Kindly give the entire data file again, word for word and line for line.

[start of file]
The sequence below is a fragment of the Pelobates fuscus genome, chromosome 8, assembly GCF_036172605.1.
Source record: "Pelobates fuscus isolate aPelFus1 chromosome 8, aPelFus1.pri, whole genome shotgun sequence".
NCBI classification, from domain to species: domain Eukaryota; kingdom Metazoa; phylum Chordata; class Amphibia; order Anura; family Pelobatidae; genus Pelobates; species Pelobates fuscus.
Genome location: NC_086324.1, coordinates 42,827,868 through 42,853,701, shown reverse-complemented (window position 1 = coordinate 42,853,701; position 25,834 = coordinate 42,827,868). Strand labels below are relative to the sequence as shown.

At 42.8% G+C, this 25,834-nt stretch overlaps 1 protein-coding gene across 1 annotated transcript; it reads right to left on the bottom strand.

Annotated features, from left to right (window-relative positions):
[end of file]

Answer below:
The sequence below is a fragment of the Pelobates fuscus genome, chromosome 8, assembly GCF_036172605.1.
Source record: "Pelobates fuscus isolate aPelFus1 chromosome 8, aPelFus1.pri, whole genome shotgun sequence".
NCBI classification, from domain to species: domain Eukaryota; kingdom Metazoa; phylum Chordata; class Amphibia; order Anura; family Pelobatidae; genus Pelobates; species Pelobates fuscus.
Genome location: NC_086324.1, coordinates 42,827,868 through 42,853,701, shown reverse-complemented (window position 1 = coordinate 42,853,701; position 25,834 = coordinate 42,827,868). Strand labels below are relative to the sequence as shown.

At 42.8% G+C, this 25,834-nt stretch overlaps 1 protein-coding gene across 1 annotated transcript; it reads right to left on the bottom strand.

Annotated features, from left to right (window-relative positions):